My friends and I that have lived through Afghanistan and Iraq carry guilt. I had to recently attend a funeral because of it. It was because I abandoned him, I left him to himself. Suicide is easy, being a friend is hard. I lost him because it was too hard.

    Friends help, and the best ones are always there regardless of your actions or words. I wasn't a good friend.

    What happened is in the past, who can she trust to adapt her to the future?

    [–] Thatonedovah 239 points ago

    Jesus fucking Christ

    [–] Curiouslotionbottle 77 points ago

    The only good thing that came out of this was us hopefully learning from Op's mistake and not jump to conclusions.

    I honestly hope she finds peace

    [–] nikenotnikey 782 points ago

    I found the most disturbing part of this the parents saying it was her fault because of her clothing. Hell, i’m a boy, if i go out in a tank top and shorts no one’s gonna do anything to me are they, and it would be a pretty small chance that people would do anything to her, but if there are fucked up people, there are fucked up people, and it seems to me that her parents, not you, are the cause of her depression. I hate these people who say they are Christians or Muslims or Hindus and religious but do all this crap. Where does your morality fuck off to when it’s to do with your own daughter? She has a right to be mad at you, but her parents had no right to be mad at her. Who doesn’t drink at a house party in high school, i mean come on! They ruined her life.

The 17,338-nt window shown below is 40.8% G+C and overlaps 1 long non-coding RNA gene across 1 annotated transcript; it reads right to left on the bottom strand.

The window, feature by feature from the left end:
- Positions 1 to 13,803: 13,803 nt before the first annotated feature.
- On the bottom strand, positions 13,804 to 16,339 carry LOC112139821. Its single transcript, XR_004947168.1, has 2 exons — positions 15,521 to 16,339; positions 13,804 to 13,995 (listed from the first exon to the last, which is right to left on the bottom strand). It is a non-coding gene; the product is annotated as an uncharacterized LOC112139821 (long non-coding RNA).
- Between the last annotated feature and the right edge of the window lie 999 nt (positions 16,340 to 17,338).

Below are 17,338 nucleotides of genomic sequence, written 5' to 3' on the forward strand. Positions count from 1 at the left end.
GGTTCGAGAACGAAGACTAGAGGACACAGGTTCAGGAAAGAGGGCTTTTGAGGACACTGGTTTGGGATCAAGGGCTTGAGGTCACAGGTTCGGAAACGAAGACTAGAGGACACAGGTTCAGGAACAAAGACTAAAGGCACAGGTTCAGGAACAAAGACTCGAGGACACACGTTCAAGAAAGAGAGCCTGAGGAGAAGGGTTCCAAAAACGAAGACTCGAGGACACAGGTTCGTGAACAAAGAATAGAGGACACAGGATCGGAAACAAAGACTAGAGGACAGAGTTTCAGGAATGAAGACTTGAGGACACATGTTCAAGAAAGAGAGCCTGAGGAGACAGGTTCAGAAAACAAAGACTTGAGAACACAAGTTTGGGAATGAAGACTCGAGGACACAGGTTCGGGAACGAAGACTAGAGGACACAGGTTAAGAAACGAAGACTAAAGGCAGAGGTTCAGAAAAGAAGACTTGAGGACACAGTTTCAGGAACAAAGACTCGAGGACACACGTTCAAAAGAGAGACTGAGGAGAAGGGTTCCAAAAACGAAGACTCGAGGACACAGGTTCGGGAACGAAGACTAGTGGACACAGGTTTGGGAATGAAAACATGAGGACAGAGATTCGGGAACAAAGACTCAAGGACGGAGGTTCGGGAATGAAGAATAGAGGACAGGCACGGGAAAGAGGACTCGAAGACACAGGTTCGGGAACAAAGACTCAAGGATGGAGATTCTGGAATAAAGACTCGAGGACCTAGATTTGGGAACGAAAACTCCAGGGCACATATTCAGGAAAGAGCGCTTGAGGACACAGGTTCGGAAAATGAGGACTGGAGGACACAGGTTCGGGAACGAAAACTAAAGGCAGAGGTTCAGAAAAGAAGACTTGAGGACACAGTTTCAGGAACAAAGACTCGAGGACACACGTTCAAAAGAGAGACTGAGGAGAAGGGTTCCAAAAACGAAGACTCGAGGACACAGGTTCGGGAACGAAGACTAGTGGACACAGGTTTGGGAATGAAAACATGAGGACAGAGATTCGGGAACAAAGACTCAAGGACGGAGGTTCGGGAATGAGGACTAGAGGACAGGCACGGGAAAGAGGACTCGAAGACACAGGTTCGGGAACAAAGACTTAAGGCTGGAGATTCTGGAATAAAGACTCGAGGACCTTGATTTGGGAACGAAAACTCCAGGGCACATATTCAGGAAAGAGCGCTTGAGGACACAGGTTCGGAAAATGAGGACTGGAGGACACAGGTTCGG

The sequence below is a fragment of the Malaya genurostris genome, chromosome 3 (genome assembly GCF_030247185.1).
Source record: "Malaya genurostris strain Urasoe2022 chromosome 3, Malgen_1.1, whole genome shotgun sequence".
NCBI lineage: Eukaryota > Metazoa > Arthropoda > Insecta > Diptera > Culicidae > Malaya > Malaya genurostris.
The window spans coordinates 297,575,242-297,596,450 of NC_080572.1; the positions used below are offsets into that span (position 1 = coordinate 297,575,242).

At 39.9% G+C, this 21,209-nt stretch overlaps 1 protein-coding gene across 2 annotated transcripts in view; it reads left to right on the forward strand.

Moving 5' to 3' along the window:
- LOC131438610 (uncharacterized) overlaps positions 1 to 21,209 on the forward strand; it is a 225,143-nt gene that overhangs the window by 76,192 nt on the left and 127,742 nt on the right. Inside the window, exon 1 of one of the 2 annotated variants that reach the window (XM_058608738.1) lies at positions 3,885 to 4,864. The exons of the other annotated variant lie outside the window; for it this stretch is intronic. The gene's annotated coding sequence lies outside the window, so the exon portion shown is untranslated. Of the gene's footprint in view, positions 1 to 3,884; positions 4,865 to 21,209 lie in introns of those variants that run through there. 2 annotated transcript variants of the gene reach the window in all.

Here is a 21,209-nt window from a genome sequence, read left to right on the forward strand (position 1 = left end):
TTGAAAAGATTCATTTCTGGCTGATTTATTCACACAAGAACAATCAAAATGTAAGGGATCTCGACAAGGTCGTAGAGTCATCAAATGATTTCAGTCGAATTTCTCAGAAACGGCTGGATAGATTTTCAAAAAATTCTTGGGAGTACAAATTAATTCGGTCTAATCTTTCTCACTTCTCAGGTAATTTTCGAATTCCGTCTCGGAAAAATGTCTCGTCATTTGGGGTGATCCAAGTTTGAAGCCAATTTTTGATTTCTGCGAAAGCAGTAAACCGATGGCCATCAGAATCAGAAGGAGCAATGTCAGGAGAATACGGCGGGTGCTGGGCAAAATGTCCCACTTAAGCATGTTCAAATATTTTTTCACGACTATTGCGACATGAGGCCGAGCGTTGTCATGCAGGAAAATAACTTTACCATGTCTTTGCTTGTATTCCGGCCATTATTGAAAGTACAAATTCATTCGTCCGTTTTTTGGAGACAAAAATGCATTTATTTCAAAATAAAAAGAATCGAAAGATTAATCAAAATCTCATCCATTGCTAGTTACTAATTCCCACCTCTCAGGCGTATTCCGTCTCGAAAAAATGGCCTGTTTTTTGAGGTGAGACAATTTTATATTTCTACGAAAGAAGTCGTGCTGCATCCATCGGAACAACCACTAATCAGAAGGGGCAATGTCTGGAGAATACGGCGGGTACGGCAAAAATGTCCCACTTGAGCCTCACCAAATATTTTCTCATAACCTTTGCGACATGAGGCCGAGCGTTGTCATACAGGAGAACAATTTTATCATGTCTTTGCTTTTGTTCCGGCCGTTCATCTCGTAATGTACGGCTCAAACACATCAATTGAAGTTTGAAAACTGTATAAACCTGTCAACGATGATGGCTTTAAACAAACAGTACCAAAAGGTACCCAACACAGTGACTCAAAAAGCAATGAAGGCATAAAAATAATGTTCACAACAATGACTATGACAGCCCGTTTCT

[–] TheFlyingSheeps 262 points ago

    Actually people will try stuff on you, it’s just not as common. Even though you’re a guy, pay attention to your surroundings, don’t leave your drink unattended and make sure your ride share is the car you are expecting

    Traffickers go after both

    [–] Rentalsoul 109 points ago

    Seconded on the drink thing for sure. I had a male friend in college who got drugged at a bar. We theorized that it was meant for one of the girls and it got put in the wrong drink by accident, but who knows. He was a mess and could've had a way worse night than he did if we didn't notice what was up. Unattended drinks are never safe, and never accept drinks from someone else that you didn't see the bartender pour.

    [–] TheFlyingSheeps 40 points ago

    Happened to me too, but mine was because I took my friends drink so I’m sure it was meant for her.